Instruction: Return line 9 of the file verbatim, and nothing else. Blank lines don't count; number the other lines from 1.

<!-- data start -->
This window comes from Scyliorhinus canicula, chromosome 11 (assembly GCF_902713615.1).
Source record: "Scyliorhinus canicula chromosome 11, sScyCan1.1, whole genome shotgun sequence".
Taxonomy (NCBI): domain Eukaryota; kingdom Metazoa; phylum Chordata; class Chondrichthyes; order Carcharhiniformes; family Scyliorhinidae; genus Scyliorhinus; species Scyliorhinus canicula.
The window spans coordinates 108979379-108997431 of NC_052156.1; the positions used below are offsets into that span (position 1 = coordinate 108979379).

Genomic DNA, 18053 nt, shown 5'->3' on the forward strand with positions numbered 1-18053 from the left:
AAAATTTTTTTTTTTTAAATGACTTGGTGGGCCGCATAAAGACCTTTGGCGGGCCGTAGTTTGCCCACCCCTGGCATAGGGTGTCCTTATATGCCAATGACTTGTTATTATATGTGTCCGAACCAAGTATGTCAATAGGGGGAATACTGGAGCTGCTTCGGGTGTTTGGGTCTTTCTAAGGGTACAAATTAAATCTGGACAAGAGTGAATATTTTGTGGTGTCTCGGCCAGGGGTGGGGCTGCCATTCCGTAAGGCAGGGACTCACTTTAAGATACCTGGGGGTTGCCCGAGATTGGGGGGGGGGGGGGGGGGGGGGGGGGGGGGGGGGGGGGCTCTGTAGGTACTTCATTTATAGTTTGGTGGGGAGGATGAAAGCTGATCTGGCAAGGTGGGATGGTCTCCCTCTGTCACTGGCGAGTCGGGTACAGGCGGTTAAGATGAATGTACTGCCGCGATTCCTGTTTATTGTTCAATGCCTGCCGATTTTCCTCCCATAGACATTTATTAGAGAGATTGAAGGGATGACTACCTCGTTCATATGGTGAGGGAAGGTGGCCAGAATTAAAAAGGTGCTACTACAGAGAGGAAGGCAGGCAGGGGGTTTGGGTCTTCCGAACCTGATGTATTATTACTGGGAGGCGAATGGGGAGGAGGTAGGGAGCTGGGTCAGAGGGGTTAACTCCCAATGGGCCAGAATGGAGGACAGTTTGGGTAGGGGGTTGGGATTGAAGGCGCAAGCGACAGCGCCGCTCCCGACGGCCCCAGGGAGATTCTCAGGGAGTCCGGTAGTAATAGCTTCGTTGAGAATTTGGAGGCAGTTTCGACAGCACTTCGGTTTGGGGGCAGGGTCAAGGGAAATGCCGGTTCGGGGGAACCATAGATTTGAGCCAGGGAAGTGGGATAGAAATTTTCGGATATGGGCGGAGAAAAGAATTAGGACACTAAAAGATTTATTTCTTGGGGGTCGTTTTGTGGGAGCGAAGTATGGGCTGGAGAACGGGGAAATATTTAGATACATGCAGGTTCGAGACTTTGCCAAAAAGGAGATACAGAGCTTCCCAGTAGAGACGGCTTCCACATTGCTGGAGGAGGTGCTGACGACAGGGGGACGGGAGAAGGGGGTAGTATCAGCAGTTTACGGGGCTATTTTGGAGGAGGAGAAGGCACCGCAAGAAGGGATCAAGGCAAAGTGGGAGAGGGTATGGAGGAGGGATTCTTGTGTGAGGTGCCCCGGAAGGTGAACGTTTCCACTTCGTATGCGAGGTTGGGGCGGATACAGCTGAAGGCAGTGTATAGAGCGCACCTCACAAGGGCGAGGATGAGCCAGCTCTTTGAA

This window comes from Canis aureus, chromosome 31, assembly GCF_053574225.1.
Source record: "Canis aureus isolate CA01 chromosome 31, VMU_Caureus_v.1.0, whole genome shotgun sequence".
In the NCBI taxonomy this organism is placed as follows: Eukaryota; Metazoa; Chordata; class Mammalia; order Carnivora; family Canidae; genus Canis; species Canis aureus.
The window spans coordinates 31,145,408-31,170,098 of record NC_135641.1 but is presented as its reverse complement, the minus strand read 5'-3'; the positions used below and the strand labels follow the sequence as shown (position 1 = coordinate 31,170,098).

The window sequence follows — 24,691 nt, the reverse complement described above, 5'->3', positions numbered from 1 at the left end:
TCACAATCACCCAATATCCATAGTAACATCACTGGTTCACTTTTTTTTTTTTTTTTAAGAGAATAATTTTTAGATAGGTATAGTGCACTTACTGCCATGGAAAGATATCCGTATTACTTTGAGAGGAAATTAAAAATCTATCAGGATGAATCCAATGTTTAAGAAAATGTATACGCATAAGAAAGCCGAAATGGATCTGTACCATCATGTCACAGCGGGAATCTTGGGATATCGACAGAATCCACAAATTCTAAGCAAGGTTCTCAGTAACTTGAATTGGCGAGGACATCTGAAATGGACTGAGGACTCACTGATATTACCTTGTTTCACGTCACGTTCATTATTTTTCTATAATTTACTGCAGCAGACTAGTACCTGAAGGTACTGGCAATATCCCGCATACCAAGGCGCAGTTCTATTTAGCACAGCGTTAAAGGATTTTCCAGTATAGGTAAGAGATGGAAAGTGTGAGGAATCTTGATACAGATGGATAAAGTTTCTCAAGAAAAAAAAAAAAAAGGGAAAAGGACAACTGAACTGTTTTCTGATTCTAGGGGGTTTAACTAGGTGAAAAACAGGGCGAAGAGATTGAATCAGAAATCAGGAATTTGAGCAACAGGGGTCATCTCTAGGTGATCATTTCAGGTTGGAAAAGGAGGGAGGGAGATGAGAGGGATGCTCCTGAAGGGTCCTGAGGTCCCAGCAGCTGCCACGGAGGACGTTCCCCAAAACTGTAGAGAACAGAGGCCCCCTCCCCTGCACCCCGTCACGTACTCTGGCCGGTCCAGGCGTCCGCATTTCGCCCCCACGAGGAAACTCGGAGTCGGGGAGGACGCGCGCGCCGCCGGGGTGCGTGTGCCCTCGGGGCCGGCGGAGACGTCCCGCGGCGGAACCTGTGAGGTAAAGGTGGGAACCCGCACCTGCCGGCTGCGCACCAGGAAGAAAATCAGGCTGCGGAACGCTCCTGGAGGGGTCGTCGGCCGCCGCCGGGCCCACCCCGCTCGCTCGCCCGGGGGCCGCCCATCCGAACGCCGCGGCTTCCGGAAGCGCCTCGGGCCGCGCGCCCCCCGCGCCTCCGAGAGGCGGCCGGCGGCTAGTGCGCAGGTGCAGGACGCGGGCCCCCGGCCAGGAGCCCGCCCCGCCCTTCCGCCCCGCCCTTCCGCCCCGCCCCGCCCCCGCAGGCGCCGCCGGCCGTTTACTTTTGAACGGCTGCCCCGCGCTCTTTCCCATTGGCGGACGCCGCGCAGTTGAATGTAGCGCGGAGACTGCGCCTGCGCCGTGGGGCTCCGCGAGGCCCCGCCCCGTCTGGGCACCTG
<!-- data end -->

In the NCBI taxonomy this organism is placed as follows: Eukaryota; Metazoa; Chordata; class Mammalia; order Carnivora; family Canidae; genus Canis; species Canis aureus.